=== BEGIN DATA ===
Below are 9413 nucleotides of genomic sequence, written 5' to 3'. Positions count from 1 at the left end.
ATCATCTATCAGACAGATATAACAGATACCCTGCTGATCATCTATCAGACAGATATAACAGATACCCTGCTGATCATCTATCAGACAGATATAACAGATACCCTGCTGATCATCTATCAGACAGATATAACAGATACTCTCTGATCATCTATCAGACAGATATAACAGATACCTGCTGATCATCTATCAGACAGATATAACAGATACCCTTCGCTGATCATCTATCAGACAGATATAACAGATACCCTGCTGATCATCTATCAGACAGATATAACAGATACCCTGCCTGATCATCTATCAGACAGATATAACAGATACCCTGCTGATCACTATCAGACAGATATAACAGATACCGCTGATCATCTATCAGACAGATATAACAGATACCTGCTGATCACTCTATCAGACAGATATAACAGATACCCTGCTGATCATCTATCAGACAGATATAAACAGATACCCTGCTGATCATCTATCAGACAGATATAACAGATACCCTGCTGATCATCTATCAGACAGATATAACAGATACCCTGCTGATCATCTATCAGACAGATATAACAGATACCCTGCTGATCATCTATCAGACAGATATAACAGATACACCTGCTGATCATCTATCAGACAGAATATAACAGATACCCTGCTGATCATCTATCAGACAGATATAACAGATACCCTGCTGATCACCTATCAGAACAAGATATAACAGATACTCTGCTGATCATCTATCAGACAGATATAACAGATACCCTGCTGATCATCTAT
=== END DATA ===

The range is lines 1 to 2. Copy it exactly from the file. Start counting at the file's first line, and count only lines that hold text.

Below are 9413 nucleotides of genomic sequence, written 5' to 3'. Positions count from 1 at the left end.
ATCATCTATCAGACAGATATAACAGATACCCTGCTGATCATCTATCAGACAGATATAACAGATACCCTGCTGATCATCTATCAGACAGATATAACAGATACCCTGCTGATCATCTATCAGACAGATATAACAGATACTCTCTGATCATCTATCAGACAGATATAACAGATACCTGCTGATCATCTATCAGACAGATATAACAGATACCCTTCGCTGATCATCTATCAGACAGATATAACAGATACCCTGCTGATCATCTATCAGACAGATATAACAGATACCCTGCCTGATCATCTATCAGACAGATATAACAGATACCCTGCTGATCACTATCAGACAGATATAACAGATACCGCTGATCATCTATCAGACAGATATAACAGATACCTGCTGATCACTCTATCAGACAGATATAACAGATACCCTGCTGATCATCTATCAGACAGATATAAACAGATACCCTGCTGATCATCTATCAGACAGATATAACAGATACCCTGCTGATCATCTATCAGACAGATATAACAGATACCCTGCTGATCATCTATCAGACAGATATAACAGATACCCTGCTGATCATCTATCAGACAGATATAACAGATACACCTGCTGATCATCTATCAGACAGAATATAACAGATACCCTGCTGATCATCTATCAGACAGATATAACAGATACCCTGCTGATCACCTATCAGAACAAGATATAACAGATACTCTGCTGATCATCTATCAGACAGATATAACAGATACCCTGCTGATCATCTAT